Love

Forgiving (Yourself) is Living!

If you’re like me, you think a lot about forgiveness and you work hard to forgive other people for their perceived wrongs. 

I say “perceived” because when I get all resentful and righteously angry over somebody doing me wrong, I forget that the somebody in question is doing the best he or she can do in the particular moment that the great injustice toward me occurred.  And even if the offender is not offering me her best, who am I to judge?  I’m not skipping around in her shoes.  For all I know, there could be a sharp-edged rock lodged in her Size 9s that is causing her general pissiness.

Forgiveness is everything to me as a sober woman and as a godly woman.  It is one of the greatest gifts I give myself and also one of my biggest challenges.  If only I could more regularly practice the affirmative statement in today’s Daily Word

I forgive from my heart and enrich all my relationships.

But my heart has been crushed too many times . . . so it can be easier to stay angry instead of letting go of the resentment and loving instead.  In my 12-step work, we say, “hate the disease, love the alcoholic.”  Can we not transform that statement into “dislike (I REALLY dislike the word “hate”) the behavior, love the person anyway.”?

Even writing that last sentence makes my left eye twitch.  There is a person in my life right now that I really don’t want to love.  Today the best I can do is bless her when I think of her and ask God to help me with the forgiveness thing.

God knows I need help.

If only I could flip a switch and make the entire ugly mess disappear.  No can do, though, but I can say a prayer.

In fact, I can say (with as little or as much feeling as I want) the world’s shortest prayer of surrender:

Okay, God, whatever. 

The Surrender prayer helps me eliminate my biggest threat to forgiveness:  myself.

Forgiving myself for my behavior is the worst.  I have to stop second-guessing, beating myself up and in general mistreating myself when I harness the Resenting Me horse.  I have to stop allowing harsh words that describe me come out of my mouth.  I have to eliminate “o-u” words from my vocabulary–words like “should, would, could” and “ought.”

The biggest piece that I have to stop?  I have to stop allowing myself to believe that there is nothing I can do because there is.

I can make a decision and then take action.

The six-step action looks like this:

  1. Surrender (with the world’s shortest prayer or any other you choose).
  2. Pray the second coolest prayer I know, “Please show me (fill in the blank).”
  3. Become willing to receive direction (or maybe action step 2.5 is to become willing to be willing).
  4. Forgive myself or another.
  5. Say a final prayer of thanks (hard to remember to do when my arm is pulled from its socket trying to pat myself on the back for a job well done).
  6. Celebrate!

Oh yes, I’m a huge proponent of celebrating these not-so-tiny victories.  Why go to the trouble of improving ourselves if we can’t dance a little jig afterwards?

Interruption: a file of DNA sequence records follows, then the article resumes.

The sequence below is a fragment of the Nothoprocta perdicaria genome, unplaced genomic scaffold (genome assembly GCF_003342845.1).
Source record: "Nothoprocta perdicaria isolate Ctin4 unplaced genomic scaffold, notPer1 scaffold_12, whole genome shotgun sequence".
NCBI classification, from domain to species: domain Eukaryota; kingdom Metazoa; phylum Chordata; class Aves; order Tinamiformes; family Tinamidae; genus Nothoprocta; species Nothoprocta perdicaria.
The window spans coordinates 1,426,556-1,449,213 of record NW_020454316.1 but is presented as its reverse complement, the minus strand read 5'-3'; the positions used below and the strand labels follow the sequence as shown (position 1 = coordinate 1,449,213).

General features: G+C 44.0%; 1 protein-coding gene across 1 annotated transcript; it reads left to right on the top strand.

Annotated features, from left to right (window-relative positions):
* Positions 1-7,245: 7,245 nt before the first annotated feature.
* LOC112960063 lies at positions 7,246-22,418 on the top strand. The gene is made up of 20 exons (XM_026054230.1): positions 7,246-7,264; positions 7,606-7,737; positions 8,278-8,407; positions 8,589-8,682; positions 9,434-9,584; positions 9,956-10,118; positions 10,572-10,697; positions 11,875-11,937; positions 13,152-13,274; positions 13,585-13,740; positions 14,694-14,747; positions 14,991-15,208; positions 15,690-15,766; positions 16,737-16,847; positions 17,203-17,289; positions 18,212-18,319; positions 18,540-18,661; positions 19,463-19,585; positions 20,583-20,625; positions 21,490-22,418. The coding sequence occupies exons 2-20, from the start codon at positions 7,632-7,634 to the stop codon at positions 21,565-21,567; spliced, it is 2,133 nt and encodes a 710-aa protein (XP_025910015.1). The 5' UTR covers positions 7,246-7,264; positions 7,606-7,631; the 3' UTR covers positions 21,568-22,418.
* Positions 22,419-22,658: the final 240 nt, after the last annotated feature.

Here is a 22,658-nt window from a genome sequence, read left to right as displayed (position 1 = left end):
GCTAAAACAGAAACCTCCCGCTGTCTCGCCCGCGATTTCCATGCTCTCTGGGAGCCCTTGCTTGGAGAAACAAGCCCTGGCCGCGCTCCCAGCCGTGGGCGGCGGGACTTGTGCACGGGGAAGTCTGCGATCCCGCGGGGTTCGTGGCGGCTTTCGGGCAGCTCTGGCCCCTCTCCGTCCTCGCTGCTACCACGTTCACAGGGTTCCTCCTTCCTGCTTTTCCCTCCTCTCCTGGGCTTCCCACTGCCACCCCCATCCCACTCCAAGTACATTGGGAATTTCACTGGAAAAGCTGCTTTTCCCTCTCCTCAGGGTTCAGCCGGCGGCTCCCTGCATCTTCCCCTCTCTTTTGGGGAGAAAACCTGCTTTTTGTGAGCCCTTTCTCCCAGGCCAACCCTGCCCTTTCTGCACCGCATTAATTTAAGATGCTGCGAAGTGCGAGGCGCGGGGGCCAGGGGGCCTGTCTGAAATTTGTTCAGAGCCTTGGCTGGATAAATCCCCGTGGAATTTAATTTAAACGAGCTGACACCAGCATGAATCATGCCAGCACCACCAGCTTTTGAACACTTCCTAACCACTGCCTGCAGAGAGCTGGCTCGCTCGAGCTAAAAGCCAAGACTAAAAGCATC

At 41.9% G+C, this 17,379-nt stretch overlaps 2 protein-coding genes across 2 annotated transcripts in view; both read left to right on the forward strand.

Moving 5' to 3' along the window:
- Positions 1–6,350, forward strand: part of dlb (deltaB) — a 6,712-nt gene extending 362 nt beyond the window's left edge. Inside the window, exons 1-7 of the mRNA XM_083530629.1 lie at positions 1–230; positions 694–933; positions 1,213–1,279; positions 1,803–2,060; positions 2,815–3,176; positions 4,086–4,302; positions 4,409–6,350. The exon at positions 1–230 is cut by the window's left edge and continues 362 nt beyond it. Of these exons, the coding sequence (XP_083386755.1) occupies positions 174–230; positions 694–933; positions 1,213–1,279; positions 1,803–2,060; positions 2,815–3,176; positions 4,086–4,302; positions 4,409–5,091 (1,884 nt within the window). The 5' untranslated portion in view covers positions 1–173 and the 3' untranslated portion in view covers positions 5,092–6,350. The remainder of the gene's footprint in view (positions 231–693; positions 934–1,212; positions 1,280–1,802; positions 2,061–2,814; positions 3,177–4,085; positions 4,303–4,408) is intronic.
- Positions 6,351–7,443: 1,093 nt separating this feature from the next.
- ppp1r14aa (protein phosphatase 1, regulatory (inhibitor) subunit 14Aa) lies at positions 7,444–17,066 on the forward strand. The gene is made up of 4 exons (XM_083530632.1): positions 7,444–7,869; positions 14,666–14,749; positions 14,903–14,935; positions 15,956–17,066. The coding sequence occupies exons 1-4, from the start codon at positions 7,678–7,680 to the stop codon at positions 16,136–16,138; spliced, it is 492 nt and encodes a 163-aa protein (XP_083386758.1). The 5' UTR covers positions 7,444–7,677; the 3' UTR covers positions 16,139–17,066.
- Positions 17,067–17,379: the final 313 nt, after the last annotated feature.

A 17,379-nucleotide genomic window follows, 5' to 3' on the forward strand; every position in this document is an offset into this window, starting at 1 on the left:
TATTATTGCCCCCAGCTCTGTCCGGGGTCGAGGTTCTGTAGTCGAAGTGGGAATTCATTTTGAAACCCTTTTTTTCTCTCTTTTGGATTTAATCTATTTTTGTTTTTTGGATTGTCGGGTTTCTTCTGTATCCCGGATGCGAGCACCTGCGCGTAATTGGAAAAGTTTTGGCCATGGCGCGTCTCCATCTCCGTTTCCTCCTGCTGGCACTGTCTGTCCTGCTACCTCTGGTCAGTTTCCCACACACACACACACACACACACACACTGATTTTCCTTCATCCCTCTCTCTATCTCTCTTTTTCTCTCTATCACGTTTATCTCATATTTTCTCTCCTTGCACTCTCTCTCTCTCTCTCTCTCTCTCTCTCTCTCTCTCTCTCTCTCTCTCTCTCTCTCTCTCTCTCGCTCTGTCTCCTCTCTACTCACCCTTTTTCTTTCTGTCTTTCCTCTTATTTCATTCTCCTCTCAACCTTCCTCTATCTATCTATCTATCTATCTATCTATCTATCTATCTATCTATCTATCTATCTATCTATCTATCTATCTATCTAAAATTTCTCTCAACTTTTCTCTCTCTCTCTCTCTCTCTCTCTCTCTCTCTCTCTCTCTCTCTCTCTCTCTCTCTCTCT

Are you dancing or simply dreaming of forgiving someone or some event?  It matters not to me because I have my own messes to clean up.  But I do hope you’ll consider putting the six-step process in place the next time you find yourself resenting and/or intensely disliking someone in your life. 

They’re there for a reason.  What if that reason were simply to teach you forgiveness?

Hmmmmmm . . . as always, let me know your thoughts and opinions.

 

Independence: So Much More Than a Day

Fireworks will ignite across America today as celebratory symbols of freedom.

Flags will fly, hot dogs will grill, parks and pools will overflow with folks grateful for a Monday off work.

I’m a gal from Independence, MO so I’ve always been proud of my connection to independence as a word.  In my 20 years of sobriety, I’ve learned to use independence and the word freedom in tandem.

Freedom from addiction:  now that is something to celebrate, as is independence from the mental twists and turns that led me to the disease of addiction.  And the coolest part of being free and independent of active addiction to substances?

I’m grateful that I used them in the first place.  Every time I abused my body, mind and spirit with alcohol or came out of a blackout or suffered through the world’s worst hangover, I traveled closer to this day.

This magnificent, awe-inspiring, God-filled Independence Day is the day of freedom I so longed for when I was drinking.  Little did I know that I had to consume every drink and had to wrap my arms around each porcelian bowl in order to arrive here.

God, what a place this is today, what a peaceful, yet thrilling place of grace.  Thank you not only for the grand gift of sobriety, but for the laser-sharp awareness of what it took to get to this day of independence.

Please share your thoughts of the glory of independence on this Mindful Monday.  Love to all!

 

Introducing: Mindful Monday

I’m pretty excited to offer, beginning today, a weekly Mindful Monday blog post for my BHT readers.

MM is an inspirational writing and photo to help you open a channel for love, peace and joy to flow throughout your week.  I know you usually have a ton of stuff to do on Monday mornings, but please take a moment to ground yourself.  I promise Mindful Monday will be a short read so think of it as setting the tone for your week.  Let me know what you think and . . . Enjoy! (note: this was scheduled to depart my cloud early Monday morning, but thanks to operator error, is leaving mid-day–room for improvement is always good!)

I’m still thinking about the principle of Intention. Regular readers will recall that Intention is one of my power words for 2011. (see my January 11 post: http://www.bheretoday.com/2011/01/11/while-most-peoples-resolutions-wane-three-words-live/)

It occurs to me that setting a deliberate spiritual intention accomplishes little if not followed by a belief that a path will be provided.  In fact, the path offers the perfect melding of Intention with my other two words for 2011:  Source and Order.

Source is the way of orderly direction, or “demonstration,” to use an old-fashioned term.  A demonstration cannot not work so long as the focus stays squarely on the intention.

What we think about we bring about, or as within, so without.The Rev. Ed Townley, who writes Spirit Expressing  (http://www.spiritexpressing.org/), says he thanks God and acknowledges the joyful good in his life.  The critical follow-up step, however, is to allow the good to express, and to believe it is good.

Are you demonstrating your good today and do you believe it IS good?

Baseball and Joplin

You can thank the 1985 World Series, known as the I-70 Series, for this post.